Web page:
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Title # 1
Signs by the road





Title # 2
What the Average Citizen Can Do at the Polls 

Friday, October 13, 2000 12:15 PM
About having signs by the road telling people to see your web site
 Hi! my name is Brian Hong I am twelve years old and I live in Tucson, AZ.  I have a had the idea to day when I was looking at your web site. I  thought you should have signs on the side of the roads like presidential  candidates. It would let the people know about voter fraud and your web site. So please E-mail me what you think at

Brian Hong 

What the Average Citizen Can Do at the Polls                               

                                   by Dan Gutenkauf

        Citizens for a Fair Vote Count recently held their first national conference on vote fraud in Cincinnati, Ohio on August 25-27. (See Spotlight article Sept. 11, 2000)

I was invited to speak about my 4 years of legal research while prosecuting a lawsuit,  with my brother Dennis Gutenkauf, against Maricopa County for deprivation of our constitutional  rights while voting in the last Presidential election.   The highlight of the conference was a strategy session to ensure clean counting procedures and verifiable results in the upcoming election on November 7, 2000. This article is a summary of what two Arizona citizens accomplished to advance voters' rights, and what the average citizen can do at the polls in this election.

     After hearing a speech by the late Votescam author Jim Collier, Dennis and I attempted to monitor the vote count after the polls closed at our precinct in Tempe, Arizona on November 5, 1996. I did some research on Arizona's election statutes and found A.R.S 16-601 (tally of the vote) and the corresponding attorney general's opinion. We gave a photocopy to the election workers. The tally of the vote statute provides that as soon as the polls close, the election workers shall immediately count the ballots cast. "The count shall be public, in the presence of bystanders."The notes of decisions interpreting the statute cites an Arizona case,  Averyt v Williams,  holding that "the object of election  laws is to prevent fraud, and to guarantee to the voter the registration and count of his ballot." The election workers had not been trained in election law as required, and in spite of the statute, they threatened us with arrest if we did not leave. We tape recorded the incident and entered the tape as evidence in a subsequent lawsuit in Federal District Court.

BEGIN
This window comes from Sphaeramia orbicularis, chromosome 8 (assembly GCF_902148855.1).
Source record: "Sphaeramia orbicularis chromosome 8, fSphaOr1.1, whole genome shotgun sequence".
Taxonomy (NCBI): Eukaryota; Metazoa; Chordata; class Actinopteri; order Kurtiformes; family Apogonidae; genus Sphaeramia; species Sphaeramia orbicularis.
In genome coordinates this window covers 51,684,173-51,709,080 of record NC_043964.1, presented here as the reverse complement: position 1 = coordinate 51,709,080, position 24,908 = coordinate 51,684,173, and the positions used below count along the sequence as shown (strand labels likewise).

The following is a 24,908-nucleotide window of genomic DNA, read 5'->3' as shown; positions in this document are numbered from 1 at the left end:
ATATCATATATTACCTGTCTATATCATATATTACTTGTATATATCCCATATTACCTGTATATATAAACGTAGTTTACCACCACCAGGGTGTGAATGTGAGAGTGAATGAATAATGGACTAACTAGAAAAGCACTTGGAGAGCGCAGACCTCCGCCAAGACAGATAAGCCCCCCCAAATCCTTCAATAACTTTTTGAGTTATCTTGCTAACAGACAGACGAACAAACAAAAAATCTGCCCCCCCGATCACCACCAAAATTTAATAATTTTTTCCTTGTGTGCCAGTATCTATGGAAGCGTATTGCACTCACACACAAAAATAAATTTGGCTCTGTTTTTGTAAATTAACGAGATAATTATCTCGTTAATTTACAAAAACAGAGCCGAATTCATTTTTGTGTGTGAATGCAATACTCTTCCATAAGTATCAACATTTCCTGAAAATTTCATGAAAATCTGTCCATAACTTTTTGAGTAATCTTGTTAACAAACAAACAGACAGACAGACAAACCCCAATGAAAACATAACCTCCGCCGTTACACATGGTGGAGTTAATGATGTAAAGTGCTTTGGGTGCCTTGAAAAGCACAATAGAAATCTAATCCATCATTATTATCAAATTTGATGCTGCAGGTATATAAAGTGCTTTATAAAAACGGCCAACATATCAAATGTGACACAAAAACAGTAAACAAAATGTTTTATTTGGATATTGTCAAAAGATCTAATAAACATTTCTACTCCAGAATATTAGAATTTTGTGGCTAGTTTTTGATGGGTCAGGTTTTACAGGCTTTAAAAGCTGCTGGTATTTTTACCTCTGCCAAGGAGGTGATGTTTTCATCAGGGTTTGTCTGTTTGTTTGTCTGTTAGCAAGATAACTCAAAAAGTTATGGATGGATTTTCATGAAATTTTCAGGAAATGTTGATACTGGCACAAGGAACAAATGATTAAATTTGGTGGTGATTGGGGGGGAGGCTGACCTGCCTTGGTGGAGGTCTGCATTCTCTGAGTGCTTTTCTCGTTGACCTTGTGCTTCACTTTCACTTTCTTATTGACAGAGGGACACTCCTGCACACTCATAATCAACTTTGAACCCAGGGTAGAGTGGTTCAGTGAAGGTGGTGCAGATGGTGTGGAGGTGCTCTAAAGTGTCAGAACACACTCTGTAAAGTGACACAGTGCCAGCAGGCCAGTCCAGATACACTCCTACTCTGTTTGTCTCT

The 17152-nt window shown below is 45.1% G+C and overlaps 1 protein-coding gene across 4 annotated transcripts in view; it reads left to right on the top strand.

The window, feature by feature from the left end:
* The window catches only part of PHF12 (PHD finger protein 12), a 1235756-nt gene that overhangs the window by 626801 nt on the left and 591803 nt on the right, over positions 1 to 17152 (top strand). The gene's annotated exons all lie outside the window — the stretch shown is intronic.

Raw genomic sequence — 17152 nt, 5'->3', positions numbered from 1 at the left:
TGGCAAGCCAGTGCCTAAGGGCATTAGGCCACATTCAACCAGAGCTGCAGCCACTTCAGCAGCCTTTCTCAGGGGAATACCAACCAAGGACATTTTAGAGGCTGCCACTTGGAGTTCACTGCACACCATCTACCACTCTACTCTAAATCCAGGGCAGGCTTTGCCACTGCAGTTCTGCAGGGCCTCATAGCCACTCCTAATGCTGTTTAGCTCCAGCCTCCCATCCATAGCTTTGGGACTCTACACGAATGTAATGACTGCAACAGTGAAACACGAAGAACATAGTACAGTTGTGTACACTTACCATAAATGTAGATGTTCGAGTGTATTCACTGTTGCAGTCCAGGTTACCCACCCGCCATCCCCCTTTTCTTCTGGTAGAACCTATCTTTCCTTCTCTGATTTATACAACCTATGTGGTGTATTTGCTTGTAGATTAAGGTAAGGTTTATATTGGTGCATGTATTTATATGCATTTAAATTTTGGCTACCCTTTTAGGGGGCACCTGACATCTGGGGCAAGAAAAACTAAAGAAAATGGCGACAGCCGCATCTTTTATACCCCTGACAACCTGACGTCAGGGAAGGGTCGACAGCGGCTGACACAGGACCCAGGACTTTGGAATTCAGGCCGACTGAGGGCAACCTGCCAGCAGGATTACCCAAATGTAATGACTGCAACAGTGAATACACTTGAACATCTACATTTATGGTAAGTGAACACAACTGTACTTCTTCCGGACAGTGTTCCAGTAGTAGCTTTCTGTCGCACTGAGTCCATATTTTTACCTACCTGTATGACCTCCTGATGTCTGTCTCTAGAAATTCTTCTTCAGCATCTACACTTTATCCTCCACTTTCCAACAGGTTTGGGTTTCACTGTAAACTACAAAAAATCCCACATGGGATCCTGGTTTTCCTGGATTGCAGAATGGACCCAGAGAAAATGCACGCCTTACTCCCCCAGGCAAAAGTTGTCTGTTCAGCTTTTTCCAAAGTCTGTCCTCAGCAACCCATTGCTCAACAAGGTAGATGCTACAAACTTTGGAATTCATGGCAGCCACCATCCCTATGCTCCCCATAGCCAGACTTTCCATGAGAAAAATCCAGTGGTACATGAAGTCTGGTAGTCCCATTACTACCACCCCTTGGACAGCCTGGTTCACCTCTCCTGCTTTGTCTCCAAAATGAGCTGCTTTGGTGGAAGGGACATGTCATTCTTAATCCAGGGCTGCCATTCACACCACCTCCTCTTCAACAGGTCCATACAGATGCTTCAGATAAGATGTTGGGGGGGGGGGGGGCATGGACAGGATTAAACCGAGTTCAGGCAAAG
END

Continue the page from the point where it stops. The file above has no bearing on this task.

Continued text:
The District Court denied us our right to a civil trial by jury under the Seventh Amendment, and improperly dismissed our lawsuit, ignoring the 39 exhibits which proved the knowing and intentional violation of our rights. The Court also ignored the Supreme Court's rulings on the right to be free of intimidation while exercising the right to vote. The Ninth Circuit Court of Appeals affirmed the lower court's unpublished ruling, again in conflict with the Supreme Court, and in conflict with it's own previous rulings. The  U.S. Supreme Court abdicated its responsibility to exercise  its supervisory powers over the renegade lower courts, and it denied our petition for review. Our case would  have been a landmark ruling regarding voter's rights in a federal election. In a classic example of judicial tyranny, the courts failed to uphold the constitutional and statutory provisions of election law. It was a political hot potato because Arizona's Governor and Secretary of State were defendants, and our evidence and case law were unrefuted. 

      However, the correctness of our position was affirmed in the 1998 election worker's training manual. As a result of our lawsuit, Maricopa County was now forced to train election workers that voters could be present for the ballot count and videotape the proceedings after the polls close. We reversed Maricopa County's longstanding policy of threatening and intimidating voters who wanted to witness the vote count at the polls.

     Our policy victory carries dramatic implications for the other 49 states where voters have been threatened with arrest. I am currently researching the vote count statutes in the other 49 states. Some states, such as North Carolina and California, are similar to Arizona in providing for a public count of the ballots, with bystanders in attendance. Other states only allow election judges or previously registered political party representatives to monitor the count. However, the Supreme Court has ruled, in U.S v Mosley (1915) and Reynolds v Sims (1964),  that the right to vote also includes the right to have your vote honestly counted.

      Even if the state election law does not contain a specific provision for members of the public to be present at the poll closing for the count, citizens can assert their rights protected by the First Amendment. The First Amendment guarantees the right of citizens to peaceably assemble and to petition the government for redress of grievances. Certainly voter fraud is a public grievance. The purpose  of the First Amendment is to promote honesty of government by seeing to it that public business functions under the hard light of full public scrutiny. See Tennessean Newspapers Inc. v Federal Housing Administration. The operative principle is that when the polls are closed to voting, they are open to the public for counting. Election results are public record. The Ninth Circuit ruled in Fordyce v City of Seattle (1995) that videotaping matters of public interest is First Amendment protected activity. And the Supreme Court ruled in Thomas v. Collins (1944) that the device of requiring previous registration as a condition for exercising the rights of free speech and free assembly is incompatible with the requirements of the First Amendment.